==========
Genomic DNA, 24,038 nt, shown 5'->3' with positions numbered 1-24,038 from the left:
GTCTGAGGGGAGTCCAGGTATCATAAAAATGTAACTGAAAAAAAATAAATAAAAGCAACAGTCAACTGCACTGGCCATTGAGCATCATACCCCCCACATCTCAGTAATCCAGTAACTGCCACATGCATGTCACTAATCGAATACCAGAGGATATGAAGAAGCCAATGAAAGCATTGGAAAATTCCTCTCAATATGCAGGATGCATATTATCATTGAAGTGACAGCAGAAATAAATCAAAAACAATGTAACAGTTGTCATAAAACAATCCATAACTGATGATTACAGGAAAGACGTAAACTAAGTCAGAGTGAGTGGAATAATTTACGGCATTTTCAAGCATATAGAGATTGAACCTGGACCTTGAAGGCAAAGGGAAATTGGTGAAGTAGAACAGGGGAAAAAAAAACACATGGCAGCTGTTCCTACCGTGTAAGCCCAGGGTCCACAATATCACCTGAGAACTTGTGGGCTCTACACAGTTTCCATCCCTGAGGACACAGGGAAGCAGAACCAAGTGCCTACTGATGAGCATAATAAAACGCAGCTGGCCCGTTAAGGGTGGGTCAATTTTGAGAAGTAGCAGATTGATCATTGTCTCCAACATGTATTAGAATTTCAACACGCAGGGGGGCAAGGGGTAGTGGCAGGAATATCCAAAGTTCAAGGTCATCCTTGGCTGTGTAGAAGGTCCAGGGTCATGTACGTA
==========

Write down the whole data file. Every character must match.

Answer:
Genomic DNA, 24,038 nt, shown 5'->3' with positions numbered 1-24,038 from the left:
GTCTGAGGGGAGTCCAGGTATCATAAAAATGTAACTGAAAAAAAATAAATAAAAGCAACAGTCAACTGCACTGGCCATTGAGCATCATACCCCCCACATCTCAGTAATCCAGTAACTGCCACATGCATGTCACTAATCGAATACCAGAGGATATGAAGAAGCCAATGAAAGCATTGGAAAATTCCTCTCAATATGCAGGATGCATATTATCATTGAAGTGACAGCAGAAATAAATCAAAAACAATGTAACAGTTGTCATAAAACAATCCATAACTGATGATTACAGGAAAGACGTAAACTAAGTCAGAGTGAGTGGAATAATTTACGGCATTTTCAAGCATATAGAGATTGAACCTGGACCTTGAAGGCAAAGGGAAATTGGTGAAGTAGAACAGGGGAAAAAAAAACACATGGCAGCTGTTCCTACCGTGTAAGCCCAGGGTCCACAATATCACCTGAGAACTTGTGGGCTCTACACAGTTTCCATCCCTGAGGACACAGGGAAGCAGAACCAAGTGCCTACTGATGAGCATAATAAAACGCAGCTGGCCCGTTAAGGGTGGGTCAATTTTGAGAAGTAGCAGATTGATCATTGTCTCCAACATGTATTAGAATTTCAACACGCAGGGGGGCAAGGGGTAGTGGCAGGAATATCCAAAGTTCAAGGTCATCCTTGGCTGTGTAGAAGGTCCAGGGTCATGTACGTA